The best of EcoWatch, right in your inbox. Sign up for our email newsletter!
ACTION: Rep. Fudge to Vote on Arctic Refuge Drilling this Week
This week, Rep. Marcia Fudge (D-OH) will vote on a bill that includes a measure to open the Arctic National Wildlife Refuge to oil drilling. The Arctic Refuge is our greatest wilderness icon and is home to caribou, polar bears and hundreds of bird species that migrate to all 50 states and six continents. It's a pristine, intact ecosystem that is unparalleled in North America, and for the first time in six years, pro-drilling Representatives are pushing to open this amazing place to Big Oil's dirty, dangerous drills.
There are some places in this country that are just too extraordinary to drill, and the Arctic Refuge is one of them—Rep. Fudge needs to hear from you before this important vote.
Call Rep. Fudge at (202) 225-7032 today and ask her to vote against drilling in the Arctic National Wildlife Refuge and HR 7—the American Energy and Infrastructure Jobs Act (also known as the Transportation bill.)
Then, click here to report your call.
Here are some more talking points you could use for your call:
- There is no such thing as safe drilling in the Arctic Refuge. Oil drilling cannot be done in an environmentally-safe manner. Once a pristine wilderness like the Arctic Refuge is lost to drilling, it's lost forever.
- Americans will pay while Big Oil profits—not just at the pump but in environmental, health and economic costs. We must learn from the BP Deepwater Horizon spill in the Gulf of Mexico and the Exxon Valdez disaster in Alaska's Prince William Sound and protect this special place.
- Some places in this country are too extraordinary to drill, and the Arctic Refuge is one of them. For more than fifty years, we have protected this remarkable place and Americans have remained committed to its protection ever since.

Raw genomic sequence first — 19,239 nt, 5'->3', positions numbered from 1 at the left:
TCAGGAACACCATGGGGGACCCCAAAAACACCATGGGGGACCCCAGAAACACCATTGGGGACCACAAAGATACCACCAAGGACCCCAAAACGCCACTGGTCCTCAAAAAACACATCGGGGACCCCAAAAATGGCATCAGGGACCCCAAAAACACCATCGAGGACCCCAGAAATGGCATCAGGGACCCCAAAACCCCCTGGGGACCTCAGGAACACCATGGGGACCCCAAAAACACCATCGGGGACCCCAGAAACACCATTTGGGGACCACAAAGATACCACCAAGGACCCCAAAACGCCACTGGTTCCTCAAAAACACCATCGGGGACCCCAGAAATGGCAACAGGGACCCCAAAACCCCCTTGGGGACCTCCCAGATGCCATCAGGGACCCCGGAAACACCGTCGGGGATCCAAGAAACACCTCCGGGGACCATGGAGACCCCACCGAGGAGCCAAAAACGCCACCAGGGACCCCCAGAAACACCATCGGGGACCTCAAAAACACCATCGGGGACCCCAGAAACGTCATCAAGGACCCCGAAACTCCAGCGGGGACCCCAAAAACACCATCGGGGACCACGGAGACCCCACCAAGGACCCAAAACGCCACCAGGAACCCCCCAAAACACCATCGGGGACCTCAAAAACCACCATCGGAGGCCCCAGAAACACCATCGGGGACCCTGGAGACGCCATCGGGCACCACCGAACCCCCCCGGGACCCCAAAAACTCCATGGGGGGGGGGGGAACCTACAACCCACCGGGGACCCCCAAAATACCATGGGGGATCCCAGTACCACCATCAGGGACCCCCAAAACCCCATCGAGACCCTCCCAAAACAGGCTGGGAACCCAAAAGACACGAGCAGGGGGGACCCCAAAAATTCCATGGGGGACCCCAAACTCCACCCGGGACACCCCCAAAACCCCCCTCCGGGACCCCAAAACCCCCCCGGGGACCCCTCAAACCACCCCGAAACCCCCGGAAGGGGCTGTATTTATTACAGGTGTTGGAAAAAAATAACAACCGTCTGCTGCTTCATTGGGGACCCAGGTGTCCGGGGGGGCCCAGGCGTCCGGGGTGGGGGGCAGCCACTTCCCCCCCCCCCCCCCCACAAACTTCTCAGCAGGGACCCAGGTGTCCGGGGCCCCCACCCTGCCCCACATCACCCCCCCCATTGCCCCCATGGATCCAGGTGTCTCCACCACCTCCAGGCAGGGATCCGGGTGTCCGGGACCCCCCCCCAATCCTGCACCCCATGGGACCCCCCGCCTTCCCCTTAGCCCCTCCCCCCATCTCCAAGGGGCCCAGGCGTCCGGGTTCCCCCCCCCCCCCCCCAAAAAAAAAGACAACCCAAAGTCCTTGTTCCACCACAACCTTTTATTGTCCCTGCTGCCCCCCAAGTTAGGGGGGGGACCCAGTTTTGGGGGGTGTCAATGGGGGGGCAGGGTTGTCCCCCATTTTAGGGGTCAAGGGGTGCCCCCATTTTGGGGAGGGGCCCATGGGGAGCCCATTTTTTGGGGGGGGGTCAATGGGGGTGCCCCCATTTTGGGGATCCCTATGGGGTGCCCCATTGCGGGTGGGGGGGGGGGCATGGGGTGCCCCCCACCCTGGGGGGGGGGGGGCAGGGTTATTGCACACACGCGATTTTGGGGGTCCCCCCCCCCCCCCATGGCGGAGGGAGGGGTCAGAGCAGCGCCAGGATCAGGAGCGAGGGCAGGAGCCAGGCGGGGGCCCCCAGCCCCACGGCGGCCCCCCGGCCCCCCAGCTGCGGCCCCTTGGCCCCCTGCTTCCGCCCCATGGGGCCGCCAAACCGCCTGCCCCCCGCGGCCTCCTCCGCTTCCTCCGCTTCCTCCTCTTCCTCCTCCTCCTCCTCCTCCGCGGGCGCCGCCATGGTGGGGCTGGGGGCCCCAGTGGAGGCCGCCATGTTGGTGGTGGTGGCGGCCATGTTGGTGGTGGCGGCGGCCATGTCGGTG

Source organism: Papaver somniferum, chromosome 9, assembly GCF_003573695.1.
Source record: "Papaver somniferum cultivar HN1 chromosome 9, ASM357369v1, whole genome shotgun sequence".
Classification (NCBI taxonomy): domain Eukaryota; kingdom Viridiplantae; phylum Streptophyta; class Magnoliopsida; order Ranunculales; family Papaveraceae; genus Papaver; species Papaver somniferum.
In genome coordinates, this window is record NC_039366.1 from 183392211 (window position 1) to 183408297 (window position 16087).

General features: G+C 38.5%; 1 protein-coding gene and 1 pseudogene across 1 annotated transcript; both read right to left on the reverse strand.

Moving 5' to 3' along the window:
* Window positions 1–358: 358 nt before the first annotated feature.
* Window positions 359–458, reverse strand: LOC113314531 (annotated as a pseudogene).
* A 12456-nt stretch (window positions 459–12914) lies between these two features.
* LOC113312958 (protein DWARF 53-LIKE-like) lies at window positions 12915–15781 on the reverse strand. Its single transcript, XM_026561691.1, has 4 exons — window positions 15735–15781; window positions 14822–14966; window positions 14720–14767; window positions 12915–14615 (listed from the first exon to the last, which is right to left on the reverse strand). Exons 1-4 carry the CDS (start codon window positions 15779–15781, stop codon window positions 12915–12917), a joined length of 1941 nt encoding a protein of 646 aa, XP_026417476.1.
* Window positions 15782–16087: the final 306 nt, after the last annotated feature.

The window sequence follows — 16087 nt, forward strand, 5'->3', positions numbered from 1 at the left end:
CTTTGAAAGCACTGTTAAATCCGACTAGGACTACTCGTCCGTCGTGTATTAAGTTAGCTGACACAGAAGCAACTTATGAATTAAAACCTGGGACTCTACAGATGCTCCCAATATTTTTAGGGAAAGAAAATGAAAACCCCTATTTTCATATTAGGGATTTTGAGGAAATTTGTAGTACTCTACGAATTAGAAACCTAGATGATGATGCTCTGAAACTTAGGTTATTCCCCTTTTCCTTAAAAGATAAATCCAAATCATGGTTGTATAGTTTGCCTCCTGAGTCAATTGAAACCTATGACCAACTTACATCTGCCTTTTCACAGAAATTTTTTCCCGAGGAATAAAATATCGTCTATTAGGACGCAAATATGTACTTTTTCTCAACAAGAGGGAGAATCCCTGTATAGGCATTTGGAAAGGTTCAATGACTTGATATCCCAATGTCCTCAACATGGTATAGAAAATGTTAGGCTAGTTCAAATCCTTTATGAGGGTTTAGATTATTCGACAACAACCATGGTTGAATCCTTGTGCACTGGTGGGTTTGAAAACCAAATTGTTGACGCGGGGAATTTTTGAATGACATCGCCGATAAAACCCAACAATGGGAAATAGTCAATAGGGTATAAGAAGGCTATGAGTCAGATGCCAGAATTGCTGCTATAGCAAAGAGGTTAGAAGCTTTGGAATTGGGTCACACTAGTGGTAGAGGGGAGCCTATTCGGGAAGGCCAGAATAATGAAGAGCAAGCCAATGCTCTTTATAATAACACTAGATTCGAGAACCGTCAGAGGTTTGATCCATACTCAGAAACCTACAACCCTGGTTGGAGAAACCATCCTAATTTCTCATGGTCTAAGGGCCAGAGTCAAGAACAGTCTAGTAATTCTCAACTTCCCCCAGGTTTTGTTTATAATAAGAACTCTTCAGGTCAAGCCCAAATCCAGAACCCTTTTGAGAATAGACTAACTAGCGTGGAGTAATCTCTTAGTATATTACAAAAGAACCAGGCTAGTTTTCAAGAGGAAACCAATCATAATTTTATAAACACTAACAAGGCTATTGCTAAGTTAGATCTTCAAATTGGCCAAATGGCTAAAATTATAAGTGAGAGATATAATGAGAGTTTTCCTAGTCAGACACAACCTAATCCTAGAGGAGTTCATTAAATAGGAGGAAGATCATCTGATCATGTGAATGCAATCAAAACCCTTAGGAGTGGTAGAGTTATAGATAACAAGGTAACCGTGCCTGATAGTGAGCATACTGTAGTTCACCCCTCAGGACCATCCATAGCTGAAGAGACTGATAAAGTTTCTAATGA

Take a minute to call Rep. Fudge at (202) 225-7032 today and ask her to vote against drilling in the Arctic National Wildlife Refuge.
For more information, click here.
EcoWatch Daily Newsletter
by Jordan Davidson
Taking action to stop the mercury from rising is a matter of life and death in the U.S., according to a new study published in the journal Science Advances.
By Alisa Opar
For Chinook salmon, the urge to return home and spawn isn't just strong — it's imperative. And for the first time in more than 65 years, at least 23 fish that migrated as juveniles from California's San Joaquin River and into the Pacific Ocean have heeded that call and returned as adults during the annual spring run.
By Jessica Corbett
Dozens of students, parents, teachers and professionals joined a Friday protest organized by Extinction Rebellion that temporarily stalled morning rush-hour traffic in London's southeasten borough of Lewisham to push politicians to more boldly address dangerous air pollution across the city.
Jose A. Bernat Bacete / Moment / Getty Images
By Bridget Shirvell
On a farm in upstate New York, a cheese brand is turning millions of pounds of food scraps into electricity needed to power its on-site businesses. Founded by eight families, each with their own dairy farms, Craigs Creamery doesn't just produce various types of cheddar, mozzarella, Swiss and Muenster cheeses, sold in chunks, slices, shreds and snack bars; they're also committed to becoming a zero-waste operation.
By Jessica A. Knoblauch
Summers in the Midwest are great for outdoor activities like growing your garden or cooling off in one of the area's many lakes and streams. But some waters aren't as clean as they should be.
That's in part because coal companies have long buried toxic waste known as coal ash near many of the Midwest's iconic waterways, including Lake Michigan. Though coal ash dumps can leak harmful chemicals like arsenic and cadmium into nearby waters, regulators have done little to address these toxic sites. As a result, the Midwest is now littered with coal ash dumps, with Illinois containing the most leaking sites in the country.